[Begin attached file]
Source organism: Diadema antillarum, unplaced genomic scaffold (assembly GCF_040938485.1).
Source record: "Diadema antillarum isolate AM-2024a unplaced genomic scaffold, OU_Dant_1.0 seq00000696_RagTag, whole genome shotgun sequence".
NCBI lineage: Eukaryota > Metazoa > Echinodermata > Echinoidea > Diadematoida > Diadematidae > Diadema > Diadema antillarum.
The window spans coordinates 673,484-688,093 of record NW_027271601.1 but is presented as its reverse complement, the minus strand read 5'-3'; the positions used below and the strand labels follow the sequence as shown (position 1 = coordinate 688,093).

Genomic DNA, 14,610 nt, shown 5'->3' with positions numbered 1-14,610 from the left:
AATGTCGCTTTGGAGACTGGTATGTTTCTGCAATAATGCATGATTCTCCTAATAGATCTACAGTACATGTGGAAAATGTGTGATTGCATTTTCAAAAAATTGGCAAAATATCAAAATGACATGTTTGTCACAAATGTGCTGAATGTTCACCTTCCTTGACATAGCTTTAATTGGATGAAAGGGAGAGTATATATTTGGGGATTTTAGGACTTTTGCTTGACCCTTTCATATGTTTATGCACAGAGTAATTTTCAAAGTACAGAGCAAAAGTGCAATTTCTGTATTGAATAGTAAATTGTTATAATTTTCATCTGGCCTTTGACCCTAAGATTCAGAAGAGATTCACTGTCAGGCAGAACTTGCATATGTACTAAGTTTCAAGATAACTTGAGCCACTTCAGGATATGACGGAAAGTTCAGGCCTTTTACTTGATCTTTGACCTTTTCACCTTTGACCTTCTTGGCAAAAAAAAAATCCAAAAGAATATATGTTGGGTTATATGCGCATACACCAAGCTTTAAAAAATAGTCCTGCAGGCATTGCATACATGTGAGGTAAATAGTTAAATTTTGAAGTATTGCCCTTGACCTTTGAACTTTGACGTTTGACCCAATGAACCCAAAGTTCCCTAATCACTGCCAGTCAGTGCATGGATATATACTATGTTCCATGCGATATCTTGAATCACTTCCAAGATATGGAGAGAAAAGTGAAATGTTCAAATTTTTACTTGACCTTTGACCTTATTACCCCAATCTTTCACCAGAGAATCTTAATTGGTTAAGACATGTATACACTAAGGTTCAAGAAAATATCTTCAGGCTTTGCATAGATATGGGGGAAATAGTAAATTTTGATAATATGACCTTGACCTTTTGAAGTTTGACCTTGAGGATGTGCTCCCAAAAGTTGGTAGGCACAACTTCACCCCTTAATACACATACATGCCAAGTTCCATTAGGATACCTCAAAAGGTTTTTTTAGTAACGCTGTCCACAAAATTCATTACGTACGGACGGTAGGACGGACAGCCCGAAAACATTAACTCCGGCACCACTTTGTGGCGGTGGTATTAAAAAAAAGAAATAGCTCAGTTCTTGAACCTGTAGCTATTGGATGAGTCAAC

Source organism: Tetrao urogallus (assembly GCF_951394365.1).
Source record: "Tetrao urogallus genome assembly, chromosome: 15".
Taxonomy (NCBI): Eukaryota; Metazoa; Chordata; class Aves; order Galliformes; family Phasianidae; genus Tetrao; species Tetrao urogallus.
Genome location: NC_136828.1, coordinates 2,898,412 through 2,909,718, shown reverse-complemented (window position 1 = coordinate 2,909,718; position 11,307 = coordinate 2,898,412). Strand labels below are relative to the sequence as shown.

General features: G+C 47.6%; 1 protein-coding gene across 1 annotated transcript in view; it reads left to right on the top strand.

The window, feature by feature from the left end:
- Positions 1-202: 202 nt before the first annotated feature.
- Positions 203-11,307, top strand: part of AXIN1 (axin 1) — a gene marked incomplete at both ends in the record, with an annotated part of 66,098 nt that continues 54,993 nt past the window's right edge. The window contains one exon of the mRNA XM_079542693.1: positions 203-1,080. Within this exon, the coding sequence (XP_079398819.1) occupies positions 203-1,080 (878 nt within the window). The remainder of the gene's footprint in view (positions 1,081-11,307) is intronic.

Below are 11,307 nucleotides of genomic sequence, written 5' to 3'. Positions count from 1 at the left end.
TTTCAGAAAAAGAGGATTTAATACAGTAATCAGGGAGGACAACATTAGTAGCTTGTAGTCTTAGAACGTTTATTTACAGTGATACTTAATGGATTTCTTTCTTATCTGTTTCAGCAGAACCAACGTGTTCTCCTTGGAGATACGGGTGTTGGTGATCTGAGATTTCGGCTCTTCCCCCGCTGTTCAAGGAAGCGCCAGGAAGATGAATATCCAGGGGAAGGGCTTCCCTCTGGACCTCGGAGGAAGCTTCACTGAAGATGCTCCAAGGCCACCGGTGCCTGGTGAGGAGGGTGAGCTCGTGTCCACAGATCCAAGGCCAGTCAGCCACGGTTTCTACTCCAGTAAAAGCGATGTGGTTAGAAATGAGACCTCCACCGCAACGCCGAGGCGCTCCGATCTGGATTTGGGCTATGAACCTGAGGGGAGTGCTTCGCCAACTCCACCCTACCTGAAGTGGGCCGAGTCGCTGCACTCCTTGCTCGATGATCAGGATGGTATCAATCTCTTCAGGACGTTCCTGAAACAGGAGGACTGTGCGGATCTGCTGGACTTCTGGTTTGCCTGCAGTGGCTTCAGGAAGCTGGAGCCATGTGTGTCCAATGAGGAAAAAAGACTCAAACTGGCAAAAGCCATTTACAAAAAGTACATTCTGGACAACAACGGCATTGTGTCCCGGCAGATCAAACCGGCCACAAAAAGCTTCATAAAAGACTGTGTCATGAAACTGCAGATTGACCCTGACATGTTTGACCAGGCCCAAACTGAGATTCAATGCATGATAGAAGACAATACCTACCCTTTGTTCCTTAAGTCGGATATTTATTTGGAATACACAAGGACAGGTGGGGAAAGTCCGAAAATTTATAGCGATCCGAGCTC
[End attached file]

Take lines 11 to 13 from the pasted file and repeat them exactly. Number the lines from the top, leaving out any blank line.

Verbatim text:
General features: G+C 47.6%; 1 protein-coding gene across 1 annotated transcript in view; it reads left to right on the top strand.

The window, feature by feature from the left end:
- Positions 1-202: 202 nt before the first annotated feature.